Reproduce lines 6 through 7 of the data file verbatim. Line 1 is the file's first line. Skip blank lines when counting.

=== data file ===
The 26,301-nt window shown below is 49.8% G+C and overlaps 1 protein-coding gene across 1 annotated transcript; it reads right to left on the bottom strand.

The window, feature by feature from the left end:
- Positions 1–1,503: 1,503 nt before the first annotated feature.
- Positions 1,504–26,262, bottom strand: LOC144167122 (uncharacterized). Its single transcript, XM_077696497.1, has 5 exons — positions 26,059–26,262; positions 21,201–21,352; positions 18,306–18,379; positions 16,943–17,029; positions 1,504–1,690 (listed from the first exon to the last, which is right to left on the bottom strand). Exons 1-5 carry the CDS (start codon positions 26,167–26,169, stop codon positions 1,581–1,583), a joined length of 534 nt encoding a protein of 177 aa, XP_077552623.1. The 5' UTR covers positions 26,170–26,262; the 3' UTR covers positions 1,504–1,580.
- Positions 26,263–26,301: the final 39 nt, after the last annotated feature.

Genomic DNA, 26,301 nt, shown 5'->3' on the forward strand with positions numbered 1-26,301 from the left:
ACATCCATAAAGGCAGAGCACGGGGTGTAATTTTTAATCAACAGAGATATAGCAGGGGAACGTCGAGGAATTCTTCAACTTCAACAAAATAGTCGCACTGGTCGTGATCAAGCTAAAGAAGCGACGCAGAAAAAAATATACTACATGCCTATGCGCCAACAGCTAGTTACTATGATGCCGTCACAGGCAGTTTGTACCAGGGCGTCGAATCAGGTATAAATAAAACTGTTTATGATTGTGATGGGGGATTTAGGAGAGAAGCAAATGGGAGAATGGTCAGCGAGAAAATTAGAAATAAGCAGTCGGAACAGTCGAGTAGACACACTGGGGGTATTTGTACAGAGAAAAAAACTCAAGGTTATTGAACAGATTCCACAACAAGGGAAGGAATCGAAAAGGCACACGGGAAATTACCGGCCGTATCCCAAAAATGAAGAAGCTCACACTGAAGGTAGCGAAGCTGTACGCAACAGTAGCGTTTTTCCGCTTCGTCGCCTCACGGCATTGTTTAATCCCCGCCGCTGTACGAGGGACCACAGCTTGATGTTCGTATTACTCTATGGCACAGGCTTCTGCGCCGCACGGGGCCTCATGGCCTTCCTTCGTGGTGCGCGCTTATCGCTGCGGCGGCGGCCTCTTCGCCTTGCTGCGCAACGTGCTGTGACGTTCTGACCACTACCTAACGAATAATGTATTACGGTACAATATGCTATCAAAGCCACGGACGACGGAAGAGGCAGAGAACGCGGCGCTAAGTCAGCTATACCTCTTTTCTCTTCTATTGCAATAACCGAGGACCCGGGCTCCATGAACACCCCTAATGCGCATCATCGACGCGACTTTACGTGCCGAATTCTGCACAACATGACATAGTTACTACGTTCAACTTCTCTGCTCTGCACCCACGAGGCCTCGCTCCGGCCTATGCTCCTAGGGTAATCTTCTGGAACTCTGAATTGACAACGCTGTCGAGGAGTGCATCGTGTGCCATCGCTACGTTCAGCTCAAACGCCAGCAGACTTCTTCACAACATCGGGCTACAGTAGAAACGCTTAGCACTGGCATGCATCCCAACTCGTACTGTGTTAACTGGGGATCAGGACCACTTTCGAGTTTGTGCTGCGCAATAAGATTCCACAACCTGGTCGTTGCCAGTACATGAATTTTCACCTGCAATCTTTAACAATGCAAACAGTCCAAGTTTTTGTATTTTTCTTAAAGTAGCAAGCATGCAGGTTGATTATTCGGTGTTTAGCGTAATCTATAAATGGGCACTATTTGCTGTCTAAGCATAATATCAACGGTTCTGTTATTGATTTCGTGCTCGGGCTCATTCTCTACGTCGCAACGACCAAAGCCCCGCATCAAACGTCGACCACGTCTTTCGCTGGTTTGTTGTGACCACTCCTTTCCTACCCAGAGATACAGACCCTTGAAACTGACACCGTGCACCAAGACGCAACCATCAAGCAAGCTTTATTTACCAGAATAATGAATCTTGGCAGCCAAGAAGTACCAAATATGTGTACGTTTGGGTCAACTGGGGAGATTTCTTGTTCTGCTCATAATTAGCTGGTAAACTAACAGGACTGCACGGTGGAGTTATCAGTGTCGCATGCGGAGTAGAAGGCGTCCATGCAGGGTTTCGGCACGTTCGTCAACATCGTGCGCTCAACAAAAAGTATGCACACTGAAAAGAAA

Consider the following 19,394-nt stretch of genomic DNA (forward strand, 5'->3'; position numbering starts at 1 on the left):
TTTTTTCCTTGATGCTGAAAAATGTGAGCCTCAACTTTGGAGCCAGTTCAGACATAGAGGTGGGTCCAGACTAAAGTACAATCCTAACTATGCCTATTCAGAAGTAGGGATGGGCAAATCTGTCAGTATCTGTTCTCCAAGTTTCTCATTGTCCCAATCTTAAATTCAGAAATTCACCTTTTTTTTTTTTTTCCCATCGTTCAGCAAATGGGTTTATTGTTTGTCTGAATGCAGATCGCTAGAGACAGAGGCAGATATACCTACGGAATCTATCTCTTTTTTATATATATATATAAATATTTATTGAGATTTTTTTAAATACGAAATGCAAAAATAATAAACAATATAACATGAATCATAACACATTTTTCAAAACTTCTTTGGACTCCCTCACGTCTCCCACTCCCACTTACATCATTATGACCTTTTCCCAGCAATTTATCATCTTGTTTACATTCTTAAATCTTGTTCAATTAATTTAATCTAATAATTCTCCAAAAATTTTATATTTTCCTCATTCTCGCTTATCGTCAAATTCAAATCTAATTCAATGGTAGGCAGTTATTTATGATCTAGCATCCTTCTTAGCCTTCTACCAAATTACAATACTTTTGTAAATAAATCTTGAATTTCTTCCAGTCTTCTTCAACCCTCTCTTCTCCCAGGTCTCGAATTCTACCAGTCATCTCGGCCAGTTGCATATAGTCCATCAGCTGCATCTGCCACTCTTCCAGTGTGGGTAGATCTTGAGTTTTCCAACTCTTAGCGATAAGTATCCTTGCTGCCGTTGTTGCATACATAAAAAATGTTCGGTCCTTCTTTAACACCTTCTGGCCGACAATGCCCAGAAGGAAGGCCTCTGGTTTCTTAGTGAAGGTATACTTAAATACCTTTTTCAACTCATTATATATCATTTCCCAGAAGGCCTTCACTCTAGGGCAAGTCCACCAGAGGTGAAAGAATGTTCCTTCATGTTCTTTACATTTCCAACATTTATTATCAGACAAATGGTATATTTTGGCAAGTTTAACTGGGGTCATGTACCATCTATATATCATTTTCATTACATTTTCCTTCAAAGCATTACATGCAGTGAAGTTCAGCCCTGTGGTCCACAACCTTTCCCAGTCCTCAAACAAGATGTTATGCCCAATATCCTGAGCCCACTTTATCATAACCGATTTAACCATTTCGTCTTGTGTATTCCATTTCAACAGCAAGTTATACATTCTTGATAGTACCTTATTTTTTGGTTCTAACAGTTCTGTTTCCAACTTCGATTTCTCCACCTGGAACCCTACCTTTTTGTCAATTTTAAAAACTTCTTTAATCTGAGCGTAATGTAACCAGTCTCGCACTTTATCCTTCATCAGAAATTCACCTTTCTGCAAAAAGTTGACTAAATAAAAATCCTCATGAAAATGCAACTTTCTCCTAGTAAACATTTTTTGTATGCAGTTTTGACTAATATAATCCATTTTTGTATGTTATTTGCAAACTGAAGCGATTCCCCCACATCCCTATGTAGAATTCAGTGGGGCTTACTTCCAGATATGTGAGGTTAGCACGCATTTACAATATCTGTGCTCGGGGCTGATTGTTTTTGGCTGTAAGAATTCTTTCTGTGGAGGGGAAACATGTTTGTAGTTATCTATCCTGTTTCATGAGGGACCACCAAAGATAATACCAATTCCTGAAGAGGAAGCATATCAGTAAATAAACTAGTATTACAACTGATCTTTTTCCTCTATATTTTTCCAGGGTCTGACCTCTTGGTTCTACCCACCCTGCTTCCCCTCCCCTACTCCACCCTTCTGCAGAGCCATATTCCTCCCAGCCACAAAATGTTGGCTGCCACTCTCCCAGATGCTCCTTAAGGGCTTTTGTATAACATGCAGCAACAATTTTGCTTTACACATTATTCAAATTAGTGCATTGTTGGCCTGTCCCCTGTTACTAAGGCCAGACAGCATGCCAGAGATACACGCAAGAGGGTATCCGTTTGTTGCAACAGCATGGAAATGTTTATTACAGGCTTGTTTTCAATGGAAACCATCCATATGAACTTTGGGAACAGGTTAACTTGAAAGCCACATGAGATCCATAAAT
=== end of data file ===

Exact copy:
Genomic DNA, 26,301 nt, shown 5'->3' on the forward strand with positions numbered 1-26,301 from the left:
ACATCCATAAAGGCAGAGCACGGGGTGTAATTTTTAATCAACAGAGATATAGCAGGGGAACGTCGAGGAATTCTTCAACTTCAACAAAATAGTCGCACTGGTCGTGATCAAGCTAAAGAAGCGACGCAGAAAAAAATATACTACATGCCTATGCGCCAACAGCTAGTTACTATGATGCCGTCACAGGCAGTTTGTACCAGGGCGTCGAATCAGGTATAAATAAAACTGTTTATGATTGTGATGGGGGATTTAGGAGAGAAGCAAATGGGAGAATGGTCAGCGAGAAAATTAGAAATAAGCAGTCGGAACAGTCGAGTAGACACACTGGGGGTATTTGTACAGAGAAAAAAACTCAAGGTTATTGAACAGATTCCACAACAAGGGAAGGAATCGAAAAGGCACACGGGAAATTACCGGCCGTATCCCAAAAATGAAGAAGCTCACACTGAAGGTAGCGAAGCTGTACGCAACAGTAGCGTTTTTCCGCTTCGTCGCCTCACGGCATTGTTTAATCCCCGCCGCTGTACGAGGGACCACAGCTTGATGTTCGTATTACTCTATGGCACAGGCTTCTGCGCCGCACGGGGCCTCATGGCCTTCCTTCGTGGTGCGCGCTTATCGCTGCGGCGGCGGCCTCTTCGCCTTGCTGCGCAACGTGCTGTGACGTTCTGACCACTACCTAACGAATAATGTATTACGGTACAATATGCTATCAAAGCCACGGACGACGGAAGAGGCAGAGAACGCGGCGCTAAGTCAGCTATACCTCTTTTCTCTTCTATTGCAATAACCGAGGACCCGGGCTCCATGAACACCCCTAATGCGCATCATCGACGCGACTTTACGTGCCGAATTCTGCACAACATGACATAGTTACTACGTTCAACTTCTCTGCTCTGCACCCACGAGGCCTCGCTCCGGCCTATGCTCCTAGGGTAATCTTCTGGAACTCTGAATTGACAACGCTGTCGAGGAGTGCATCGTGTGCCATCGCTACGTTCAGCTCAAACGCCAGCAGACTTCTTCACAACATCGGGCTACAGTAGAAACGCTTAGCACTGGCATGCATCCCAACTCGTACTGTGTTAACTGGGGATCAGGACCACTTTCGAGTTTGTGCTGCGCAATAAGATTCCACAACCTGGTCGTTGCCAGTACATGAATTTTCACCTGCAATCTTTAACAATGCAAACAGTCCAAGTTTTTGTATTTTTCTTAAAGTAGCAAGCATGCAGGTTGATTATTCGGTGTTTAGCGTAATCTATAAATGGGCACTATTTGCTGTCTAAGCATAATATCAACGGTTCTGTTATTGATTTCGTGCTCGGGCTCATTCTCTACGTCGCAACGACCAAAGCCCCGCATCAAACGTCGACCACGTCTTTCGCTGGTTTGTTGTGACCACTCCTTTCCTACCCAGAGATACAGACCCTTGAAACTGACACCGTGCACCAAGACGCAACCATCAAGCAAGCTTTATTTACCAGAATAATGAATCTTGGCAGCCAAGAAGTACCAAATATGTGTACGTTTGGGTCAACTGGGGAGATTTCTTGTTCTGCTCATAATTAGCTGGTAAACTAACAGGACTGCACGGTGGAGTTATCAGTGTCGCATGCGGAGTAGAAGGCGTCCATGCAGGGTTTCGGCACGTTCGTCAACATCGTGCGCTCAACAAAAAGTATGCACACTGAAAAGAAA